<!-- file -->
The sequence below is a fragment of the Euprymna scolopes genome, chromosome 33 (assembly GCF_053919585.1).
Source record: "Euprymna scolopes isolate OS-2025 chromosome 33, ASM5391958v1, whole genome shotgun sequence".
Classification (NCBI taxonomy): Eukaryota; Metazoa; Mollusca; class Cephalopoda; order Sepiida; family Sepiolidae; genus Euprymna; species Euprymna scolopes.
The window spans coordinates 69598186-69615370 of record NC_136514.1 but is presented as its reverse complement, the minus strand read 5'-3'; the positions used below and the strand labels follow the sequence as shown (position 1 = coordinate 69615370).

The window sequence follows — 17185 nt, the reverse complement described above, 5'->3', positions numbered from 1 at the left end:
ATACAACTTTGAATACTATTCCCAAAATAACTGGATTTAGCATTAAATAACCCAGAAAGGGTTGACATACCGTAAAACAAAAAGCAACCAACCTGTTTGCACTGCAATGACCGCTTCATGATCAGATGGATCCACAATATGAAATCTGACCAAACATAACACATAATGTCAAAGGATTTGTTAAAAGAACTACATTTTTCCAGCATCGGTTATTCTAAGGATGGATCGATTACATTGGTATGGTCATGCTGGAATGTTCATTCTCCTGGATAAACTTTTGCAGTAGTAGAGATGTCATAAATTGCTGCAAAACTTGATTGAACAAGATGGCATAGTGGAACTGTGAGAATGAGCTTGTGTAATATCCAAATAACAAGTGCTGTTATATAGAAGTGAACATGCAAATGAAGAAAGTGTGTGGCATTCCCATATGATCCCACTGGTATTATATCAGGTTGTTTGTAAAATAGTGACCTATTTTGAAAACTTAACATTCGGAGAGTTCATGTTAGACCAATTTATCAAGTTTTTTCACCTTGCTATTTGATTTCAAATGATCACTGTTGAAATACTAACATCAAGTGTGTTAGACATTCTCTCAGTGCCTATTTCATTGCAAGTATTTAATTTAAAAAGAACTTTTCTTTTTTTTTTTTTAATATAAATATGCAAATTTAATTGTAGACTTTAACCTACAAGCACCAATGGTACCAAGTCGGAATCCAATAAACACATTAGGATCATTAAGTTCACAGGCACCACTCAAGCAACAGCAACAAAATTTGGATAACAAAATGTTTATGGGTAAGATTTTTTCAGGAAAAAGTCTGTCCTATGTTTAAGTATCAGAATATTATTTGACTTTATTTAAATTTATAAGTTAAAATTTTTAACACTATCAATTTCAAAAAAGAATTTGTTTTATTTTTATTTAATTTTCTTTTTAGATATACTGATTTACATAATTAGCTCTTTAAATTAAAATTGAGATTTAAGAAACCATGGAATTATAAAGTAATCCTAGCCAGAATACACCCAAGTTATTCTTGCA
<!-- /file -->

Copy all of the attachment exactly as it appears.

The sequence below is a fragment of the Euprymna scolopes genome, chromosome 33 (assembly GCF_053919585.1).
Source record: "Euprymna scolopes isolate OS-2025 chromosome 33, ASM5391958v1, whole genome shotgun sequence".
Classification (NCBI taxonomy): Eukaryota; Metazoa; Mollusca; class Cephalopoda; order Sepiida; family Sepiolidae; genus Euprymna; species Euprymna scolopes.
The window spans coordinates 69598186-69615370 of record NC_136514.1 but is presented as its reverse complement, the minus strand read 5'-3'; the positions used below and the strand labels follow the sequence as shown (position 1 = coordinate 69615370).

The window sequence follows — 17185 nt, the reverse complement described above, 5'->3', positions numbered from 1 at the left end:
ATACAACTTTGAATACTATTCCCAAAATAACTGGATTTAGCATTAAATAACCCAGAAAGGGTTGACATACCGTAAAACAAAAAGCAACCAACCTGTTTGCACTGCAATGACCGCTTCATGATCAGATGGATCCACAATATGAAATCTGACCAAACATAACACATAATGTCAAAGGATTTGTTAAAAGAACTACATTTTTCCAGCATCGGTTATTCTAAGGATGGATCGATTACATTGGTATGGTCATGCTGGAATGTTCATTCTCCTGGATAAACTTTTGCAGTAGTAGAGATGTCATAAATTGCTGCAAAACTTGATTGAACAAGATGGCATAGTGGAACTGTGAGAATGAGCTTGTGTAATATCCAAATAACAAGTGCTGTTATATAGAAGTGAACATGCAAATGAAGAAAGTGTGTGGCATTCCCATATGATCCCACTGGTATTATATCAGGTTGTTTGTAAAATAGTGACCTATTTTGAAAACTTAACATTCGGAGAGTTCATGTTAGACCAATTTATCAAGTTTTTTCACCTTGCTATTTGATTTCAAATGATCACTGTTGAAATACTAACATCAAGTGTGTTAGACATTCTCTCAGTGCCTATTTCATTGCAAGTATTTAATTTAAAAAGAACTTTTCTTTTTTTTTTTTTAATATAAATATGCAAATTTAATTGTAGACTTTAACCTACAAGCACCAATGGTACCAAGTCGGAATCCAATAAACACATTAGGATCATTAAGTTCACAGGCACCACTCAAGCAACAGCAACAAAATTTGGATAACAAAATGTTTATGGGTAAGATTTTTTCAGGAAAAAGTCTGTCCTATGTTTAAGTATCAGAATATTATTTGACTTTATTTAAATTTATAAGTTAAAATTTTTAACACTATCAATTTCAAAAAAGAATTTGTTTTATTTTTATTTAATTTTCTTTTTAGATATACTGATTTACATAATTAGCTCTTTAAATTAAAATTGAGATTTAAGAAACCATGGAATTATAAAGTAATCCTAGCCAGAATACACCCAAGTTATTCTTGCA